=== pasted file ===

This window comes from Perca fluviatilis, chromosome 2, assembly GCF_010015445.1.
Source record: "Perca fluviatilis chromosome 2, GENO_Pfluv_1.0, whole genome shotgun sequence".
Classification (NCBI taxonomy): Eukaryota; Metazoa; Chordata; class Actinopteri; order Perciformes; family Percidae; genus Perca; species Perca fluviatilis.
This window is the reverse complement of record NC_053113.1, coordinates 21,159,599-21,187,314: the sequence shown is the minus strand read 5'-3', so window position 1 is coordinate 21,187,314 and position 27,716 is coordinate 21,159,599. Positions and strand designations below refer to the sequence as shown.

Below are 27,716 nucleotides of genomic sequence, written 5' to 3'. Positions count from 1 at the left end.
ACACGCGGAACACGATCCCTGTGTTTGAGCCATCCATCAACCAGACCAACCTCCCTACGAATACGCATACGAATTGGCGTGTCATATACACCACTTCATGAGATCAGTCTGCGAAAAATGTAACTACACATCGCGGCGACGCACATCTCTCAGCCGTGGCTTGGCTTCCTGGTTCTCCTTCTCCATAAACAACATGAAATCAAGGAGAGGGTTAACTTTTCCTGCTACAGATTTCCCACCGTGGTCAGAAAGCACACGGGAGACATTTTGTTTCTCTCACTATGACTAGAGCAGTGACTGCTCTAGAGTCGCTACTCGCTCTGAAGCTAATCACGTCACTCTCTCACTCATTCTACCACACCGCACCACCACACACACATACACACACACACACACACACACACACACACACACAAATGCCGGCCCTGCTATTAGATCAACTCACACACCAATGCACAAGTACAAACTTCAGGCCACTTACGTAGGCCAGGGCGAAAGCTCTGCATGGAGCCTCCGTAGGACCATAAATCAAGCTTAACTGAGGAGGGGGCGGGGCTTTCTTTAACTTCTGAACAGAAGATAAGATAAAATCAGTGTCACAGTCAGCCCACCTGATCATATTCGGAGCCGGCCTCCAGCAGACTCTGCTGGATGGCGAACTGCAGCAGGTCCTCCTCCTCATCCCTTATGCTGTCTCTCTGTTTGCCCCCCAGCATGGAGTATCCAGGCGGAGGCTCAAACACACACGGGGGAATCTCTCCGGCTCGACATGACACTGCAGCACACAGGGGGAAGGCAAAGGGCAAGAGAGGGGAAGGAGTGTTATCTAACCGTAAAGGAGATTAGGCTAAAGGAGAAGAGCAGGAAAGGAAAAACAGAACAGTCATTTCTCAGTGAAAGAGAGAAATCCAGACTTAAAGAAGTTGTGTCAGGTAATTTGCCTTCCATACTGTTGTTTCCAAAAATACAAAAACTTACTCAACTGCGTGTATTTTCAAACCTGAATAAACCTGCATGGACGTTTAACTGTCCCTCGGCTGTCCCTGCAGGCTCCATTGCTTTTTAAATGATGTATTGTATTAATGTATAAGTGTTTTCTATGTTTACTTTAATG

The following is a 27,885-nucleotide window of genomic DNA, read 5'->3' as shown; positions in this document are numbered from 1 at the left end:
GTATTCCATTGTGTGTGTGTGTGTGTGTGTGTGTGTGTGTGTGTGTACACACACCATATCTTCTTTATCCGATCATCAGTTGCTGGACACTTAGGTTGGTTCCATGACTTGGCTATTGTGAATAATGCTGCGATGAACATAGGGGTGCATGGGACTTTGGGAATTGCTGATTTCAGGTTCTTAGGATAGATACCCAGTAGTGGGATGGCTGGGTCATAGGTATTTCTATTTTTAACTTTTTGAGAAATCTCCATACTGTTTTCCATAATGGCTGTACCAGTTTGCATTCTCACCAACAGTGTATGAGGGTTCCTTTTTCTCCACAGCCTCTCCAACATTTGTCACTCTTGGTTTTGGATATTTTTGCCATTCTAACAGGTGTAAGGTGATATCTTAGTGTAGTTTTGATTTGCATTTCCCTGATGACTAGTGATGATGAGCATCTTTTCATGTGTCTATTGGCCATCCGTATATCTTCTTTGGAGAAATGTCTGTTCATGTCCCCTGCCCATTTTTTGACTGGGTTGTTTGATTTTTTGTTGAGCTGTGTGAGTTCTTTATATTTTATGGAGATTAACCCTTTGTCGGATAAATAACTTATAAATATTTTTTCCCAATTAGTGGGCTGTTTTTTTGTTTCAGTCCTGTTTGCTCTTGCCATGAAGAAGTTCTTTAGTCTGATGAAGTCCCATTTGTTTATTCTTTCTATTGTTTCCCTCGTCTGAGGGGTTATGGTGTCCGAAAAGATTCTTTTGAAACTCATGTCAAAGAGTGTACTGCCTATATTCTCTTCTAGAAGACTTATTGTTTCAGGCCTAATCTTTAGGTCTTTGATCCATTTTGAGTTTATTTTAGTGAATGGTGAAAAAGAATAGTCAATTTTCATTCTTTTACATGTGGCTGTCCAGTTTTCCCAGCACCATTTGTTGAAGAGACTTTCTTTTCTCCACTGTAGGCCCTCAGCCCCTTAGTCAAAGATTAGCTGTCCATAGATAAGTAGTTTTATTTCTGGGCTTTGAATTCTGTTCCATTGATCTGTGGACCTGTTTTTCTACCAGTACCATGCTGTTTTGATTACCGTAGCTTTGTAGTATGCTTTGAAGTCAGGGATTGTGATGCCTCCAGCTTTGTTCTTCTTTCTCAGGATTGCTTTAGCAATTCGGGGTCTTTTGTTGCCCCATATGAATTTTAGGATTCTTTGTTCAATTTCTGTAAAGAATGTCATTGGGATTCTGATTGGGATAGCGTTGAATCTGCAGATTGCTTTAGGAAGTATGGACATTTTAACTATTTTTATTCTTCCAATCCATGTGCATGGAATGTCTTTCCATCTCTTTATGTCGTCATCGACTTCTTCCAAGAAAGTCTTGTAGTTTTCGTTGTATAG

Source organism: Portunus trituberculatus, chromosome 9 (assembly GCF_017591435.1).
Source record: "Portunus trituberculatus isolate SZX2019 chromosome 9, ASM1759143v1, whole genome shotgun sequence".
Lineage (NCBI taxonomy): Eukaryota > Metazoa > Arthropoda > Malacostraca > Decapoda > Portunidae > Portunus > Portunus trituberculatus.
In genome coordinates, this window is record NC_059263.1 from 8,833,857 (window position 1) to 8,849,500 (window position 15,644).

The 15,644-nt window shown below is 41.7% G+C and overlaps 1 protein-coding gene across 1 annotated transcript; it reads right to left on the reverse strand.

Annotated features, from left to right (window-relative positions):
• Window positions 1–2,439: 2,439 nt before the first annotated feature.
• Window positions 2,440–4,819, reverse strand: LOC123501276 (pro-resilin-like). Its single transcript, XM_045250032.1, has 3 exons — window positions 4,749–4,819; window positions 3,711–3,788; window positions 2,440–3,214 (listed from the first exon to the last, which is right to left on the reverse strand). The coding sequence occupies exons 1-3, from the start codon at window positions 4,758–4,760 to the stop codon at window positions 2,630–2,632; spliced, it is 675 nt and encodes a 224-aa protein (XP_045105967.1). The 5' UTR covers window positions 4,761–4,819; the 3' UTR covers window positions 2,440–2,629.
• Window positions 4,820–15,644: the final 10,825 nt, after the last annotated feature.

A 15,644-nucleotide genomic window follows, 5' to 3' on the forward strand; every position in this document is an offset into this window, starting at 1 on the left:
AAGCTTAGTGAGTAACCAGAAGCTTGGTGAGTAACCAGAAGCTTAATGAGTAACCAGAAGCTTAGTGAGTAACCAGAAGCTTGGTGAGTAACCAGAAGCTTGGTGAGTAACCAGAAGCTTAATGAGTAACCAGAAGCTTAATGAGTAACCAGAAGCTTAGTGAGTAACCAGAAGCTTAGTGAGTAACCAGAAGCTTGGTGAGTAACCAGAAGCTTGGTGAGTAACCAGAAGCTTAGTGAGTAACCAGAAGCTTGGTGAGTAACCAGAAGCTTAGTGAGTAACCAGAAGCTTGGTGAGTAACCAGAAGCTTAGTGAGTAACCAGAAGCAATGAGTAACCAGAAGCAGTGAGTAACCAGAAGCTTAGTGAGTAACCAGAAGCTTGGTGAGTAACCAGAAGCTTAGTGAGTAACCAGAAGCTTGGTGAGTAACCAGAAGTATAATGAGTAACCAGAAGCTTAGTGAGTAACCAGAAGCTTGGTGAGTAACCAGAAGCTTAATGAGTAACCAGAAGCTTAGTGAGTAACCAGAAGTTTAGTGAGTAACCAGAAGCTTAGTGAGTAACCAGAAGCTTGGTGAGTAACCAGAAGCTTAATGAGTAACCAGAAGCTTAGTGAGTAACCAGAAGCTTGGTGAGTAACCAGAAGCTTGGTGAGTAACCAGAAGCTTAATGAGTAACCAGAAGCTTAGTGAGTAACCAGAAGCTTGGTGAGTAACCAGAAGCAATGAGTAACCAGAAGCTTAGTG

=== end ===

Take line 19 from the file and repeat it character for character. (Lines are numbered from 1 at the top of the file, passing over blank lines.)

AAGCTTAGTGAGTAACCAGAAGCTTGGTGAGTAACCAGAAGCTTAATGAGTAACCAGAAGCTTAGTGAGTAACCAGAAGCTTGGTGAGTAACCAGAAGCTTGGTGAGTAACCAGAAGCTTAATGAGTAACCAGAAGCTTAATGAGTAACCAGAAGCTTAGTGAGTAACCAGAAGCTTAGTGAGTAACCAGAAGCTTGGTGAGTAACCAGAAGCTTGGTGAGTAACCAGAAGCTTAGTGAGTAACCAGAAGCTTGGTGAGTAACCAGAAGCTTAGTGAGTAACCAGAAGCTTGGTGAGTAACCAGAAGCTTAGTGAGTAACCAGAAGCAATGAGTAACCAGAAGCAGTGAGTAACCAGAAGCTTAGTGAGTAACCAGAAGCTTGGTGAGTAACCAGAAGCTTAGTGAGTAACCAGAAGCTTGGTGAGTAACCAGAAGTATAATGAGTAACCAGAAGCTTAGTGAGTAACCAGAAGCTTGGTGAGTAACCAGAAGCTTAATGAGTAACCAGAAGCTTAGTGAGTAACCAGAAGTTTAGTGAGTAACCAGAAGCTTAGTGAGTAACCAGAAGCTTGGTGAGTAACCAGAAGCTTAATGAGTAACCAGAAGCTTAGTGAGTAACCAGAAGCTTGGTGAGTAACCAGAAGCTTGGTGAGTAACCAGAAGCTTAATGAGTAACCAGAAGCTTAGTGAGTAACCAGAAGCTTGGTGAGTAACCAGAAGCAATGAGTAACCAGAAGCTTAGTG